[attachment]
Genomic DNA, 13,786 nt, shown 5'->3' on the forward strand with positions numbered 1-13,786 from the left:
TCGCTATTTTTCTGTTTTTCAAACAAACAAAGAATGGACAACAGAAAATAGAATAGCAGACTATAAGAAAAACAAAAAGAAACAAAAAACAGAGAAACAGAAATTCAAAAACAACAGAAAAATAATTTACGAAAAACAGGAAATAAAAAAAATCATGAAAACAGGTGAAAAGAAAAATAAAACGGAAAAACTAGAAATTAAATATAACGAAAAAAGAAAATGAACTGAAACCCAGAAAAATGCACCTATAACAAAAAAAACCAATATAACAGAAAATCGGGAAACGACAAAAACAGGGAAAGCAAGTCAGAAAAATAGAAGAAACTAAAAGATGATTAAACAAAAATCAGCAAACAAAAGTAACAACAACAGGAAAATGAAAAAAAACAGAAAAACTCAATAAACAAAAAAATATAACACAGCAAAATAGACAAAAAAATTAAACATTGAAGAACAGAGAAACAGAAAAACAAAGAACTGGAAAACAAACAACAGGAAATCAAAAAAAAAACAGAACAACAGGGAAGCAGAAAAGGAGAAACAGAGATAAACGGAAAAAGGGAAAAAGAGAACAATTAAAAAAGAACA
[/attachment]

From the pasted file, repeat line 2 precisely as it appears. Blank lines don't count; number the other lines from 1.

TCGCTATTTTTCTGTTTTTCAAACAAACAAAGAATGGACAACAGAAAATAGAATAGCAGACTATAAGAAAAACAAAAAGAAACAAAAAACAGAGAAACAGAAATTCAAAAACAACAGAAAAATAATTTACGAAAAACAGGAAATAAAAAAAATCATGAAAACAGGTGAAAAGAAAAATAAAACGGAAAAACTAGAAATTAAATATAACGAAAAAAGAAAATGAACTGAAACCCAGAAAAATGCACCTATAACAAAAAAAACCAATATAACAGAAAATCGGGAAACGACAAAAACAGGGAAAGCAAGTCAGAAAAATAGAAGAAACTAAAAGATGATTAAACAAAAATCAGCAAACAAAAGTAACAACAACAGGAAAATGAAAAAAAACAGAAAAACTCAATAAACAAAAAAATATAACACAGCAAAATAGACAAAAAAATTAAACATTGAAGAACAGAGAAACAGAAAAACAAAGAACTGGAAAACAAACAACAGGAAATCAAAAAAAAAACAGAACAACAGGGAAGCAGAAAAGGAGAAACAGAGATAAACGGAAAAAGGGAAAAAGAGAACAATTAAAAAAGAACA